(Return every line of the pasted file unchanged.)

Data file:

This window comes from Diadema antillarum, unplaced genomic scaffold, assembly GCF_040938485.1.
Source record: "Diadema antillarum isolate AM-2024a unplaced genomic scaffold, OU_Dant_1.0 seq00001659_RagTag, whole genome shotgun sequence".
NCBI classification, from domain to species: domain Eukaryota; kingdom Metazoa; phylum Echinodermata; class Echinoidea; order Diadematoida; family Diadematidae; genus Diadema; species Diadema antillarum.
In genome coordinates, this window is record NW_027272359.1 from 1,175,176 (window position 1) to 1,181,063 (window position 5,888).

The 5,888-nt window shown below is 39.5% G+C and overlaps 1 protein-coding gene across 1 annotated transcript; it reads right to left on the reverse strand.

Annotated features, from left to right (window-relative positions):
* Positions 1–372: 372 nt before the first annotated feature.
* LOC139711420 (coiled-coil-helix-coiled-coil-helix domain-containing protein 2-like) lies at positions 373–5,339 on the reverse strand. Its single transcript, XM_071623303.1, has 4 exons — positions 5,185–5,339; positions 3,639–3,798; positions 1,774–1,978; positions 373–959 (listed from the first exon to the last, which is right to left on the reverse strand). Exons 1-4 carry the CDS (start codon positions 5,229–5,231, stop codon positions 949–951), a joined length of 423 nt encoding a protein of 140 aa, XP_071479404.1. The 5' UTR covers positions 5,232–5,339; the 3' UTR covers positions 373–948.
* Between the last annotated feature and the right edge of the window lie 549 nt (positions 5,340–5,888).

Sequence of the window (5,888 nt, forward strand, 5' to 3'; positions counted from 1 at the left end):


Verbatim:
This window comes from Diadema antillarum, unplaced genomic scaffold, assembly GCF_040938485.1.
Source record: "Diadema antillarum isolate AM-2024a unplaced genomic scaffold, OU_Dant_1.0 seq00001659_RagTag, whole genome shotgun sequence".
NCBI classification, from domain to species: domain Eukaryota; kingdom Metazoa; phylum Echinodermata; class Echinoidea; order Diadematoida; family Diadematidae; genus Diadema; species Diadema antillarum.
In genome coordinates, this window is record NW_027272359.1 from 1,175,176 (window position 1) to 1,181,063 (window position 5,888).

The 5,888-nt window shown below is 39.5% G+C and overlaps 1 protein-coding gene across 1 annotated transcript; it reads right to left on the reverse strand.

Annotated features, from left to right (window-relative positions):
* Positions 1–372: 372 nt before the first annotated feature.
* LOC139711420 (coiled-coil-helix-coiled-coil-helix domain-containing protein 2-like) lies at positions 373–5,339 on the reverse strand. Its single transcript, XM_071623303.1, has 4 exons — positions 5,185–5,339; positions 3,639–3,798; positions 1,774–1,978; positions 373–959 (listed from the first exon to the last, which is right to left on the reverse strand). Exons 1-4 carry the CDS (start codon positions 5,229–5,231, stop codon positions 949–951), a joined length of 423 nt encoding a protein of 140 aa, XP_071479404.1. The 5' UTR covers positions 5,232–5,339; the 3' UTR covers positions 373–948.
* Between the last annotated feature and the right edge of the window lie 549 nt (positions 5,340–5,888).

Sequence of the window (5,888 nt, forward strand, 5' to 3'; positions counted from 1 at the left end):